Angrezi Medium

Irrfan, Kareena Kapoor, Radhika Madan, Deepak Dobriyal
Homi Adajania

Everyone who has done a vocational course in India, has sometime or another forced their parents to look into their bank accounts and other assets to check for their chances to go study abroad. Some of us managed, some didn’t but that struggle is very real for teenagers from 90s and early 2000s and more so for their parents. Seeing that struggle, the anxiety on celluloid brings a smile and even a tear.

Angrezi Medium begins in Udaipur’s Bansal household. Champak Bansal (Irrfan) is a sweet and savories’ merchant. He is fairly successful in his family business, his only indulgence is his daughter, Tarika (Radhika Madan) She is a straight A student and her father’s pride and joy. Watching the two dot on each other is beautiful. Things change soon though, when Tarika gets a scholarship to go to London for further studies. Champak messes up with the protocol and Tarika looses the chance to go abroad. Infuriated with the turn of events, Tarika blames her father for purposely sabotaging her chances because Champak, like every other father, fears for his daughter and doesn’t want her to go so far away. It is then that Champak decides to do everything he can to send his daughter abroad for studies. His cousin Gopi (Deepak Dobriyal) too decides to go along. Gopi and Champak have a love-hate relationship but can’t really stay away from each other either. Unfortunately, when they reach London, the two get deported because of miscommunication. It is when they try again to get back to London, do they meet police officer Naina (Kareena Kapoor) and subsequently her mother (Dimple Kapadia).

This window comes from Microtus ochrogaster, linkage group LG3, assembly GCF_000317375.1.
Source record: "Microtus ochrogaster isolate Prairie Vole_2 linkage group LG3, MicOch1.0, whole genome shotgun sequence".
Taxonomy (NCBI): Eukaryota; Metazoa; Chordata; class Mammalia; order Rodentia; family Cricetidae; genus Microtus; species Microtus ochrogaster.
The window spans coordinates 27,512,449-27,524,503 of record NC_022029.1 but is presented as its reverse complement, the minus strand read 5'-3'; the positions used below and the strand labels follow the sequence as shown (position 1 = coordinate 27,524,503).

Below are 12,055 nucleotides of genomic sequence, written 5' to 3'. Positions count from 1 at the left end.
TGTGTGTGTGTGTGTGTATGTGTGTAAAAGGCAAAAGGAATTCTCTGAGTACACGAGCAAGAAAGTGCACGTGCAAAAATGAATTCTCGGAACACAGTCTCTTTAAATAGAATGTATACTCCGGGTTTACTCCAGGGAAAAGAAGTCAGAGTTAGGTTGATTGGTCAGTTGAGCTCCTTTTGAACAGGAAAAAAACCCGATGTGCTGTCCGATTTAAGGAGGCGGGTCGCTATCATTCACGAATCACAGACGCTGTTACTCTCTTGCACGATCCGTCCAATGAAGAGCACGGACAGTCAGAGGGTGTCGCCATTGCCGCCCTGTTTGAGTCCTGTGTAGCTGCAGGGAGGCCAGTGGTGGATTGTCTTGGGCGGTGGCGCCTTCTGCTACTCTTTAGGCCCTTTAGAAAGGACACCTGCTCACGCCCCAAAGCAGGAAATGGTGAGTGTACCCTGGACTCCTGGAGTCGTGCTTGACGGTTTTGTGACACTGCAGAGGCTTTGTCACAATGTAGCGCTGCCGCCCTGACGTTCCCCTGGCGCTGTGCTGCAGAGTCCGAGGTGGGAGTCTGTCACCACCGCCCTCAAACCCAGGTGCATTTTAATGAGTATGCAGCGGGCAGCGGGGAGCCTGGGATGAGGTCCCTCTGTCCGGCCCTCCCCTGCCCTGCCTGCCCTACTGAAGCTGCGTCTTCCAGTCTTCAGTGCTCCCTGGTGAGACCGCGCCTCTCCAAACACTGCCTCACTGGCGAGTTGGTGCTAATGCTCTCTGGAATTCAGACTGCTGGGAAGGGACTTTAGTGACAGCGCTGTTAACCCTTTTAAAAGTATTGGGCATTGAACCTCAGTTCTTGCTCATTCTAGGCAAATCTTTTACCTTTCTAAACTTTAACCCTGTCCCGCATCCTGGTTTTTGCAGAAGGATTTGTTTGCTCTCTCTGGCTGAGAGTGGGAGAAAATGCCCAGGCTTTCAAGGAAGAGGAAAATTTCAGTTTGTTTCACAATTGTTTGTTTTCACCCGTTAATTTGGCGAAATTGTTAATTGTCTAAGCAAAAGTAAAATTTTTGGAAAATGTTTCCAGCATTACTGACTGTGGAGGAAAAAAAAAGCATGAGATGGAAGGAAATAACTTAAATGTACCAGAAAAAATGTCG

The film’s crazy quo doesn’t subside in the bleakest moments, which is truly the USP of the film. The humour doesn’t subside the emotional quotient either which is completely – Bhavesh Mandalia, Gaurav Shukla, Vinay Chhawall, Sara Bodinar – the writers’ charm. The portions between father and daughter are real and sweet, but so are the portions between the cousins. In fact, post interval it is mostly about the cousins. Yet, director Homi Adajania brings the focus onto the pertinent factors beautifully. 

With such fantastic actors onboard, Adajania had his work chalked out from the beginning. But for his part, he delivers adequately. Homi’s greatest strength is his liberal thinking as a filmmaker. He gives an ear to the youngsters of india, at the same time debates about whether one HAS to go abroad for a better life? Can’t it be had, right here in India? He covers all sides of the story beautifully without making it very ‘sermonesque’. The cream of the applause however goes to his actors. Radhika Madan as Tarika is pitch-perfect, while rubbing shoulders with the big wigs she appears comfortable and confident. Her break-down scene alone will get her 10 other films, perhaps even a few awards. 

Kareena Kapoor does what she does best, she looks effortless in her cop avatar, no-nonsense look really works on her. Deepak Dobriyal too does his part superbly. Actors like Dimple Kapadia, Ranvir Shorey, Kiku Sharda have small parts but each are flawless in their own parts.  Which brings us to the actor we have missed seeing onscreen – Irrfan! The man has always been magic on 70mm, and he doesn’t disappoint. The monologue, which follows suit from the first part Hindi Medium, is fabulous. In it though, Irrfan calls out the children who only make demands on their parents and don’t bother taking care of them when the parents get older and weak and so on, will make you stop and think. The monologue is so Irrfan, yet different. Irrfan’s ability to keep his characters close to his own self, yet make them novel makes him the legend he is. See the film for him, and him alone and it will be worth your while. 

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